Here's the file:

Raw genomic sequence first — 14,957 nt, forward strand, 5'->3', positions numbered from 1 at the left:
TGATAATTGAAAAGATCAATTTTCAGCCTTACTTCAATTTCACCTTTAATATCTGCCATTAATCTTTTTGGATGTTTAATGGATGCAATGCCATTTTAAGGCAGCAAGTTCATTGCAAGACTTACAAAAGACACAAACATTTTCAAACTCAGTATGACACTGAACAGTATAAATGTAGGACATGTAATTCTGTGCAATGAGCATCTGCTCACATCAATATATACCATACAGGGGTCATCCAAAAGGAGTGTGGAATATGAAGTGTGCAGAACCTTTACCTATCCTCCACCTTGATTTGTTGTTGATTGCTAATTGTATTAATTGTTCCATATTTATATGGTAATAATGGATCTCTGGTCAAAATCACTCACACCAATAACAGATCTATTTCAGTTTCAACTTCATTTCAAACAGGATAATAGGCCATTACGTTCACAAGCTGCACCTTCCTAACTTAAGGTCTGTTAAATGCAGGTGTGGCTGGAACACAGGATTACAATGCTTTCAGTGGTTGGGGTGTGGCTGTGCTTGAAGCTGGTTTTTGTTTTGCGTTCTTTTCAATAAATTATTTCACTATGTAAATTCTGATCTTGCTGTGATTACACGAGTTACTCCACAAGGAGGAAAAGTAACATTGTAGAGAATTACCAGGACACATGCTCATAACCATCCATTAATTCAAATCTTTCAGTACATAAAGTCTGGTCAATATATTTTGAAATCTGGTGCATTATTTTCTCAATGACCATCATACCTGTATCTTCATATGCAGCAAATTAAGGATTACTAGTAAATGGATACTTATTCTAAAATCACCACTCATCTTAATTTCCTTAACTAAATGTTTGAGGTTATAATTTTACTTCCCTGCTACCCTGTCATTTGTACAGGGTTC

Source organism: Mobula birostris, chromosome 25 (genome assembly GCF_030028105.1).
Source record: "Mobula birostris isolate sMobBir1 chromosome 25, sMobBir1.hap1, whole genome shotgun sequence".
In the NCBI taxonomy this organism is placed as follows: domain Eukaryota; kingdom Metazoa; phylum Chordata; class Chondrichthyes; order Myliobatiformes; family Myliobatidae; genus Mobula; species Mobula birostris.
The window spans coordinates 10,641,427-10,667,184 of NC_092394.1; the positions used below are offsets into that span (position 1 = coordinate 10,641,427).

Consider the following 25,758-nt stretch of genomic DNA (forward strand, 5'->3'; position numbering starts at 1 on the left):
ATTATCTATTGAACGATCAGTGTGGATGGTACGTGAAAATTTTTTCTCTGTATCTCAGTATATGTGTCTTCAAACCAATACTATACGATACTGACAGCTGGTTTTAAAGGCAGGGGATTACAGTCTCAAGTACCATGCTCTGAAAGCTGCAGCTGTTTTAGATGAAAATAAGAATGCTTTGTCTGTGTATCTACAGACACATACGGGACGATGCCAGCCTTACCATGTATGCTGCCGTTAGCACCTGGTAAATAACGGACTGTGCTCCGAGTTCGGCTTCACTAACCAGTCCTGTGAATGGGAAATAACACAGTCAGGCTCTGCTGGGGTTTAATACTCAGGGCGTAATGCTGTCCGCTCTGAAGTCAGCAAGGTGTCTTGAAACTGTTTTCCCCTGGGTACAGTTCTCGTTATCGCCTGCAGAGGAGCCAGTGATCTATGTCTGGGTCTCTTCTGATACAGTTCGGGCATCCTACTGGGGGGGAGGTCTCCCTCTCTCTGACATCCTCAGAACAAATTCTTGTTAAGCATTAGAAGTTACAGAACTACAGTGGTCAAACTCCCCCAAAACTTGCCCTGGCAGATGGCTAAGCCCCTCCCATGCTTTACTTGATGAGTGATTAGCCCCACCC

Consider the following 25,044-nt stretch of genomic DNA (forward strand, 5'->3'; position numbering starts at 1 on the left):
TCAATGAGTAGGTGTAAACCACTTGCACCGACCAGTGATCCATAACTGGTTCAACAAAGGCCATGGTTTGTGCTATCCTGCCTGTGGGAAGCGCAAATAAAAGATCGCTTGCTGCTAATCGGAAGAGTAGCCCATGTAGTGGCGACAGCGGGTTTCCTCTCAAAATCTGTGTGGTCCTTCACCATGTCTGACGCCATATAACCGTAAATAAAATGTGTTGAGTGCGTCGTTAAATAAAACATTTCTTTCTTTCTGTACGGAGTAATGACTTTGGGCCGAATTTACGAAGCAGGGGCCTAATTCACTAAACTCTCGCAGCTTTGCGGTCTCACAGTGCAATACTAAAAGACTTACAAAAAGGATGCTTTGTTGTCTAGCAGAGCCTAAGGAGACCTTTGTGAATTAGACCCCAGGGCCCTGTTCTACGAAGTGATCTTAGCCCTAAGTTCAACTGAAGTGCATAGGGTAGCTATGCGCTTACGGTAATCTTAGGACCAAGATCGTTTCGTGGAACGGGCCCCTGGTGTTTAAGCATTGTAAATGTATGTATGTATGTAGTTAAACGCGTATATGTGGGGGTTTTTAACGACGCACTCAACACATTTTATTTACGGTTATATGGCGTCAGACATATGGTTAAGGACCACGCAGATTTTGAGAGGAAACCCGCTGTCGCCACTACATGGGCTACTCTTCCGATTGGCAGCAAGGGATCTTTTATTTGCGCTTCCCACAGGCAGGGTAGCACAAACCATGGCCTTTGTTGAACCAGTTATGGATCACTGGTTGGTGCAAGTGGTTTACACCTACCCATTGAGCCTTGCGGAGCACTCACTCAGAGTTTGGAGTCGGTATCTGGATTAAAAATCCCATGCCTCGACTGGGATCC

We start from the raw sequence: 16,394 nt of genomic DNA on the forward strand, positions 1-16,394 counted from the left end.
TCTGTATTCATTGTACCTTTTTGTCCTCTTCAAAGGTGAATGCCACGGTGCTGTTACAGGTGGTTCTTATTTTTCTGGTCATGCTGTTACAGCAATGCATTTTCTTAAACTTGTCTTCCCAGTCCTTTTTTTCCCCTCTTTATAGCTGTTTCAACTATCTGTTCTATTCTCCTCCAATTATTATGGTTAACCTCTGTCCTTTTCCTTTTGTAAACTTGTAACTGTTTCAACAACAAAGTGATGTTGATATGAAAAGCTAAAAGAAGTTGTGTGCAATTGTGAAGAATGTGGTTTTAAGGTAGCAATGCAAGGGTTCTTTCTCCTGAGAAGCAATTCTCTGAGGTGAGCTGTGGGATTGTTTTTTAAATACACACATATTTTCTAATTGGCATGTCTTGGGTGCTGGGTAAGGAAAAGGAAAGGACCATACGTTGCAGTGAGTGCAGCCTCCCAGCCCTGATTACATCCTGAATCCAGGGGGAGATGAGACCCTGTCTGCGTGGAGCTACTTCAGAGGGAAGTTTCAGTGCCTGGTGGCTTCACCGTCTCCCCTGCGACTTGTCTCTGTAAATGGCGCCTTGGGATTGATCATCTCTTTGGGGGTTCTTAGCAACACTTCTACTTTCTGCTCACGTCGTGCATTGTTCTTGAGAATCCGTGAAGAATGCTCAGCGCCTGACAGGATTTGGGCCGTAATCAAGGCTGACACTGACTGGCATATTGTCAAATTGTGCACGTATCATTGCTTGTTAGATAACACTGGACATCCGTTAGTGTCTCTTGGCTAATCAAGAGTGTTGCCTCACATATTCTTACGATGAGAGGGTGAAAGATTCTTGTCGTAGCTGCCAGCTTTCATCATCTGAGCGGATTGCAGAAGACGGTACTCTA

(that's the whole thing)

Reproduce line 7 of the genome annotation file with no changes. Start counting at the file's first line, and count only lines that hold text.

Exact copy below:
Consider the following 25,758-nt stretch of genomic DNA (forward strand, 5'->3'; position numbering starts at 1 on the left):